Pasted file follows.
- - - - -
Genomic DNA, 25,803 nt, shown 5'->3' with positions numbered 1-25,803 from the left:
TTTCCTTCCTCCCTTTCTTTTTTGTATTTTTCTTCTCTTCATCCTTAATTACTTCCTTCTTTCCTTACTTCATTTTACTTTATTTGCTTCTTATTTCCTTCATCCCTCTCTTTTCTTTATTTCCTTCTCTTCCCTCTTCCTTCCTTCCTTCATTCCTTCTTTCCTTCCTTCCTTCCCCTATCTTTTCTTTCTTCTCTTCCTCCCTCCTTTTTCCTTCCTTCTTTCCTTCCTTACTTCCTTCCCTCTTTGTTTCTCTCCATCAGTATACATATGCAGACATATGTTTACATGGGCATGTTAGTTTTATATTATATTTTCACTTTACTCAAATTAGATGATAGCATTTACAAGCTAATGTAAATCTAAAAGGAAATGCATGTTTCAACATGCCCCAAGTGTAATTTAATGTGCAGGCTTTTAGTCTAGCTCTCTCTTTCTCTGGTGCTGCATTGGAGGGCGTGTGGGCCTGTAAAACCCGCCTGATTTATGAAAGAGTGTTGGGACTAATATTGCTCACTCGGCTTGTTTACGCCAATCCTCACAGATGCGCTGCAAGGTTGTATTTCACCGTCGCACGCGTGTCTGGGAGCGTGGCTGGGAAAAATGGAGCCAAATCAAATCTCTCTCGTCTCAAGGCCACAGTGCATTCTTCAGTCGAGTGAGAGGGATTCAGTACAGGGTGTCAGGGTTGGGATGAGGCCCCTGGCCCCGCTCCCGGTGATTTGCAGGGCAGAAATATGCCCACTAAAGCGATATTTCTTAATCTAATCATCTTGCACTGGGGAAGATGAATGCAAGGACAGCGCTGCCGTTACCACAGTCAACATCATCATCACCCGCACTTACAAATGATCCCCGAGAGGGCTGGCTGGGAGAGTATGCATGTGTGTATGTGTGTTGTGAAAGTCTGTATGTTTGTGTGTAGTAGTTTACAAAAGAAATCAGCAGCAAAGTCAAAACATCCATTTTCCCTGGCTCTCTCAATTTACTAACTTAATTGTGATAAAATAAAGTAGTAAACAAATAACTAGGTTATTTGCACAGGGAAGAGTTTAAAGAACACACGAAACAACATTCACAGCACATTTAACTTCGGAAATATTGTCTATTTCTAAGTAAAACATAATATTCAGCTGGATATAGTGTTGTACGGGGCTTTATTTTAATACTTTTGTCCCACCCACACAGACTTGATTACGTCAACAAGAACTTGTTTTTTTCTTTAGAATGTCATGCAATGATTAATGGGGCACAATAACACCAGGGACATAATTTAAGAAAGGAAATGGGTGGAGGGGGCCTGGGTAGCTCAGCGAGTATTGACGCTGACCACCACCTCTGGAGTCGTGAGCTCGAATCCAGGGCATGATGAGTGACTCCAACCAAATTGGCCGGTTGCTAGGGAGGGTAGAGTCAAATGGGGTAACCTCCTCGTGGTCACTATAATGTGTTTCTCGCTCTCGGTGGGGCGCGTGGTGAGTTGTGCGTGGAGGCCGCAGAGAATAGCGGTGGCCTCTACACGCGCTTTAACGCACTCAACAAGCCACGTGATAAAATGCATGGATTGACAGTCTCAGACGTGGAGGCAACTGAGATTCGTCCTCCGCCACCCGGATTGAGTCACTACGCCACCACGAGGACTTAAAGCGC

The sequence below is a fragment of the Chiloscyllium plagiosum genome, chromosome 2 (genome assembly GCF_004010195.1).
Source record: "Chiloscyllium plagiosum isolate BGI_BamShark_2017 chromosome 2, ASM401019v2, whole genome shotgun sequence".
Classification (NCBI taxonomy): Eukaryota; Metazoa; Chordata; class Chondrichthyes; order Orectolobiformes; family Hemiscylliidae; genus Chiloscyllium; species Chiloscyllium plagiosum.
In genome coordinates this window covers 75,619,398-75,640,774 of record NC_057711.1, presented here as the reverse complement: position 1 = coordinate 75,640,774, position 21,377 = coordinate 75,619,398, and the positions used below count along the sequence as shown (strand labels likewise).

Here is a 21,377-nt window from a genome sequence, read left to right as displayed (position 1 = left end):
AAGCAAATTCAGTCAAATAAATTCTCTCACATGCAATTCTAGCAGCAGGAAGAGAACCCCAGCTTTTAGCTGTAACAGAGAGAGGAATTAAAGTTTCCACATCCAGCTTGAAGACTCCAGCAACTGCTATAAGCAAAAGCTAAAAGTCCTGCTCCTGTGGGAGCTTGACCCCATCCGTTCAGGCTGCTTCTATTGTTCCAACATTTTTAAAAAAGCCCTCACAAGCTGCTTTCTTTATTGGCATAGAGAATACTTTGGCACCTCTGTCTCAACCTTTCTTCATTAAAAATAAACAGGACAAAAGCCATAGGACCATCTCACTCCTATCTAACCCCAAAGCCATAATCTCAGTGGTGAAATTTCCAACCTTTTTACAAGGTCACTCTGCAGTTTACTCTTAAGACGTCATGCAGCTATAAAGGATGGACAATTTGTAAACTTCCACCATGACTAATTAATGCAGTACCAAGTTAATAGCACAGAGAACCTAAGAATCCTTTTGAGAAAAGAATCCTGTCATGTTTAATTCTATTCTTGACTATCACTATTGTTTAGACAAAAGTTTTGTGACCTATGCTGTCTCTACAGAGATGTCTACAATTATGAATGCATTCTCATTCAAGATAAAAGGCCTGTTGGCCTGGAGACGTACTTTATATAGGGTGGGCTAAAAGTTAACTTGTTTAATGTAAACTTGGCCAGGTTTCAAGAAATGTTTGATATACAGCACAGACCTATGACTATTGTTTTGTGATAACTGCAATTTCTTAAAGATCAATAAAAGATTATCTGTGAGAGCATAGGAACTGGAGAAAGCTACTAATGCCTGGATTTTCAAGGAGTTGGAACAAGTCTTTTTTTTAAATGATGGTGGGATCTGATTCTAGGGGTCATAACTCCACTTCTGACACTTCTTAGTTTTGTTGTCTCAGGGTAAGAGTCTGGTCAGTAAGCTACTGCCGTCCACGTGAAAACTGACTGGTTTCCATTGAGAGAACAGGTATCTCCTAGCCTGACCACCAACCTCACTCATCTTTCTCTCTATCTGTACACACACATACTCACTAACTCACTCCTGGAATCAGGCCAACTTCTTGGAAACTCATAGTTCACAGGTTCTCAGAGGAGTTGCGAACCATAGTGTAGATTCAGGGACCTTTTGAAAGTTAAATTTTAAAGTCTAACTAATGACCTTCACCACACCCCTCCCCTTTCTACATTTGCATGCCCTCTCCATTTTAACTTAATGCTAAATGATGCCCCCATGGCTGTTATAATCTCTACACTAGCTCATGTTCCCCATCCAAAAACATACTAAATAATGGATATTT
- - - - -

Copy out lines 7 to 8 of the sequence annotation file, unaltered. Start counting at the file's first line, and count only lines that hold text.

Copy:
Here is a 21,377-nt window from a genome sequence, read left to right as displayed (position 1 = left end):
AAGCAAATTCAGTCAAATAAATTCTCTCACATGCAATTCTAGCAGCAGGAAGAGAACCCCAGCTTTTAGCTGTAACAGAGAGAGGAATTAAAGTTTCCACATCCAGCTTGAAGACTCCAGCAACTGCTATAAGCAAAAGCTAAAAGTCCTGCTCCTGTGGGAGCTTGACCCCATCCGTTCAGGCTGCTTCTATTGTTCCAACATTTTTAAAAAAGCCCTCACAAGCTGCTTTCTTTATTGGCATAGAGAATACTTTGGCACCTCTGTCTCAACCTTTCTTCATTAAAAATAAACAGGACAAAAGCCATAGGACCATCTCACTCCTATCTAACCCCAAAGCCATAATCTCAGTGGTGAAATTTCCAACCTTTTTACAAGGTCACTCTGCAGTTTACTCTTAAGACGTCATGCAGCTATAAAGGATGGACAATTTGTAAACTTCCACCATGACTAATTAATGCAGTACCAAGTTAATAGCACAGAGAACCTAAGAATCCTTTTGAGAAAAGAATCCTGTCATGTTTAATTCTATTCTTGACTATCACTATTGTTTAGACAAAAGTTTTGTGACCTATGCTGTCTCTACAGAGATGTCTACAATTATGAATGCATTCTCATTCAAGATAAAAGGCCTGTTGGCCTGGAGACGTACTTTATATAGGGTGGGCTAAAAGTTAACTTGTTTAATGTAAACTTGGCCAGGTTTCAAGAAATGTTTGATATACAGCACAGACCTATGACTATTGTTTTGTGATAACTGCAATTTCTTAAAGATCAATAAAAGATTATCTGTGAGAGCATAGGAACTGGAGAAAGCTACTAATGCCTGGATTTTCAAGGAGTTGGAACAAGTCTTTTTTTTAAATGATGGTGGGATCTGATTCTAGGGGTCATAACTCCACTTCTGACACTTCTTAGTTTTGTTGTCTCAGGGTAAGAGTCTGGTCAGTAAGCTACTGCCGTCCACGTGAAAACTGACTGGTTTCCATTGAGAGAACAGGTATCTCCTAGCCTGACCACCAACCTCACTCATCTTTCTCTCTATCTGTACACACACATACTCACTAACTCACTCCTGGAATCAGGCCAACTTCTTGGAAACTCATAGTTCACAGGTTCTCAGAGGAGTTGCGAACCATAGTGTAGATTCAGGGACCTTTTGAAAGTTAAATTTTAAAGTCTAACTAATGACCTTCACCACACCCCTCCCCTTTCTACATTTGCATGCCCTCTCCATTTTAACTTAATGCTAAATGATGCCCCCATGGCTGTTATAATCTCTACACTAGCTCATGTTCCCCATCCAAAAACATACTAAATAATGGATATTT